Despite admonitions to keep social gathering small and socially distanced, or to avoid them altogether, many people have decided to come together in large groups, especially in Long Island.

A Sweet 16 party hosted at a banquet hall on Sept. 25 became the county’s first “superspreader” event, Bellone said, after 37 guests tested positive for the virus after attending the 81-person soiree. At least 270 people had to quarantine after possibly being exposed to coronavirus

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Audit pans California’s lead cleanup at Exide battery plant

SACRAMENTO, Calif. (AP) — California will need to spend $650 million to clean up a heavily contaminated battery recycling plant in Southern California, but has less than half the money in hand and is behind its estimated schedule for removing dangerous lead dust affecting 100,000 nearby residents, the state auditor said Tuesday.

The Exide plant in Vernon recycled 11 million lead-acid batteries each year until it shut down in 2015. The state Department of Toxic Substances Control has been working since then to remove lead contamination from the surrounding area.

Auditors said the department will need another $390 million it currently doesn’t have to complete the project and is “significantly behind schedule” and unlikely to meet its goal of cleaning up lead contamination from the 3,200 most contaminated properties by next July.

Department director Meredith Williams responded that her agency “has cleaned up more properties, more quickly than any other residential lead cleanup in the nation.” She argued that it could not anticipate some of the developments that have slowed its progress, like rain delays or properties where soil would have to be removed by hand or with specialized equipment.

She called it “the largest, most logistically complex residential cleanup project the state of California has ever undertaken.”


The department has yet to clean up 31 of the 50 sites that are frequented by children who are most at risk, including two schools, three parks and 26 childcare centers, auditors said.

Williams said it has cleaned up seven schools and 17 daycare centers and believes the contaminated soil is contained by grass or mulch at the remaining sites.

Auditors said the state so far lacks even a plan to clean up the remaining 4,600 properties near the plant. Department officials blamed a lack of funding.

Assemblyman Miguel Santiago, a Democrat who represents the area and sought the audit, called the department’s progress “unacceptable” and called on officials to “fix their mistakes and create a realistic plan to clean up every single contaminated property.”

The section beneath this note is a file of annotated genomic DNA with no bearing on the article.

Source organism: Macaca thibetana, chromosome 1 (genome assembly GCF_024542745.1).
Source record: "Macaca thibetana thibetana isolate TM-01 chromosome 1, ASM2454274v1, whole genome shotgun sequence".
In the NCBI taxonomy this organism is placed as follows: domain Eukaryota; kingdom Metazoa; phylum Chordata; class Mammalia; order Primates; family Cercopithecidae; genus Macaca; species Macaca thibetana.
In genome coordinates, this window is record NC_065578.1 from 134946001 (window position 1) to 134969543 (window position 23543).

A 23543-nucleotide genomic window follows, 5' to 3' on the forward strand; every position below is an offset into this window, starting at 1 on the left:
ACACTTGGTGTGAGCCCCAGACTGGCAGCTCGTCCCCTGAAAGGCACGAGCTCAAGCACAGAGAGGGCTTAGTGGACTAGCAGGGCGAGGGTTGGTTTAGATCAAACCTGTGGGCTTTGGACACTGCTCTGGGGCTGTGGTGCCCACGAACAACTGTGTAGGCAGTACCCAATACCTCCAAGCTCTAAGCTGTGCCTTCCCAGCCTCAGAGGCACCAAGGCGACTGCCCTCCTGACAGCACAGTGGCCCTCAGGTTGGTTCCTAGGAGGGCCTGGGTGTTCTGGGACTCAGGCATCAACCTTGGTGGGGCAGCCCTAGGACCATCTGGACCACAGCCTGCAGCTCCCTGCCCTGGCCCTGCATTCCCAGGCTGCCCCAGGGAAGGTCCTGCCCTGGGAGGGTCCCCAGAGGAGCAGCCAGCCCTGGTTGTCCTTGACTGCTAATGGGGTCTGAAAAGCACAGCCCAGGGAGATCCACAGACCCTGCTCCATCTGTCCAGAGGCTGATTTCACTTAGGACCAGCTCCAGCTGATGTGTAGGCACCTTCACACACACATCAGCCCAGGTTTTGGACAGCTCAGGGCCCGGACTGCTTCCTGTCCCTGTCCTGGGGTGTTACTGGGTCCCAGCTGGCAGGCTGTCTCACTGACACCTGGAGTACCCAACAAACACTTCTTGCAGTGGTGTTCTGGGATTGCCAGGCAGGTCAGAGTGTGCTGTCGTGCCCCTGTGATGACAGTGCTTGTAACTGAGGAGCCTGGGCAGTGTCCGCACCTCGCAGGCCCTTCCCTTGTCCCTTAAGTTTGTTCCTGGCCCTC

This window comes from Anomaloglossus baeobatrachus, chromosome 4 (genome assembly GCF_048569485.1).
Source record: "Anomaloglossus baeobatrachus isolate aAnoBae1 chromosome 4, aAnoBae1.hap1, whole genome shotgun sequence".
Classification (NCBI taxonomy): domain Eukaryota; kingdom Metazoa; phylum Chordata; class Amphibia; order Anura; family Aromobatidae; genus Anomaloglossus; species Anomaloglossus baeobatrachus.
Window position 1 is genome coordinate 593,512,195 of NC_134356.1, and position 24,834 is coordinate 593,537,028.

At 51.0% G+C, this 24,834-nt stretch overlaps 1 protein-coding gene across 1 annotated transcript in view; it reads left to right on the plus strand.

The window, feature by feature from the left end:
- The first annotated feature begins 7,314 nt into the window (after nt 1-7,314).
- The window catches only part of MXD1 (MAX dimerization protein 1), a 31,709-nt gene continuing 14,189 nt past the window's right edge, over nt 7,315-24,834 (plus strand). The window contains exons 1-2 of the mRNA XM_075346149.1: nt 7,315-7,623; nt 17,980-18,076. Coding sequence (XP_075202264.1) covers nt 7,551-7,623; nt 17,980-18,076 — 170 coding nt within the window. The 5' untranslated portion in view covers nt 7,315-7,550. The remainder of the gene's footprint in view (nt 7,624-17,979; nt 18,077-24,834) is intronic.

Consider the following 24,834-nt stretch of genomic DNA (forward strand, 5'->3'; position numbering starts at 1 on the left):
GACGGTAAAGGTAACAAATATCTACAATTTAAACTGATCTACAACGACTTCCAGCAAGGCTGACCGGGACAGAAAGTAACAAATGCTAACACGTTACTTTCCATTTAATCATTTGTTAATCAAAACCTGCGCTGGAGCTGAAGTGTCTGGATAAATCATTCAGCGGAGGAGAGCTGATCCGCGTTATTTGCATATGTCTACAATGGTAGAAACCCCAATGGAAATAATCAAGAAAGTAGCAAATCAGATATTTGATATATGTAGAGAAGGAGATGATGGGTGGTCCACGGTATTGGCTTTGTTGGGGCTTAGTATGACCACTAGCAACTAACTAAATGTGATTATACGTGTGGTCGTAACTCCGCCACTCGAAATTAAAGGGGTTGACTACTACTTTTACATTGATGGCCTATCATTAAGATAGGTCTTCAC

Lead dust, which can cause developmental disabilities, cancer and other long-term illnesses, contaminated the soil around thousands of homes where about 100,000 people live in Boyle Heights, east Los Angeles, Maywood, Huntington Park and Commerce.

The department is likely to drain its initial state funding before it can remove lead from 269 of the 3,200 most contaminated properties, auditors predicted. Auditors said Exide’s bankruptcy “leaves significant questions about the state’s ability to obtain reimbursement for the cleanup.”

They said state officials underestimated the total cost by failing to account for predictable costs including inflation. The department also paid $17 million more than it projected to clean 768 properties because it agreed to pay for cost overruns instead of requiring its largest cleanup contractor to pay any unexpected costs.

Williams said her department has finished more than 2,000 cleanups and recently stepped up its pace to decontaminate at a rate of 24 properties per week.

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Pence should ‘take our lead’ amid WH virus outbreak [Video]

A new coronavirus outbreak at the White House involving Vice President Mike Pence’s staff comes as the United States reported a near-record number of new cases on Saturday (October 24).

The United States reported 79,852 new infections on Saturday, closeclose to the previous day’s record of 84,244 new cases. Hospitalizations are also rising and have hit a two-month high and deaths are also trending upwards, according to a Reuters tally.

Late on Saturday a spokesman for Pence said Marc Short, Pence’s chief of staff, had tested positive for the new coronavirus. Pence and his wife tested negative earlier in the day and the vice president will not alter his schedule as he campaigns ahead of the Nov. 3 election, the spokesman said.

Speaking to reporters in Detroit on Sunday (October 25), Democratic vice presidential nominee Kamala Harris said Pence should adhere to CDC guidelines to avoid contracting and possibly spreading the virus.

“I think what we have modeled the right and good behavior, and they should take our lead, you know,” Harris said.

Earlier in the month, two members of Harris’ staff also tested positive for coronavirus.

Video Transcript

KAMALA HARRIS: Listen. He should be following the guidelines. We’re doing it. I think we have modeled the right and good behavior, and they should take our lead. They are admitting defeat. And I’ve been saying that, and Joe Biden has been saying that since the beginning. This is the greatest failure of any presidential administration in the history of America.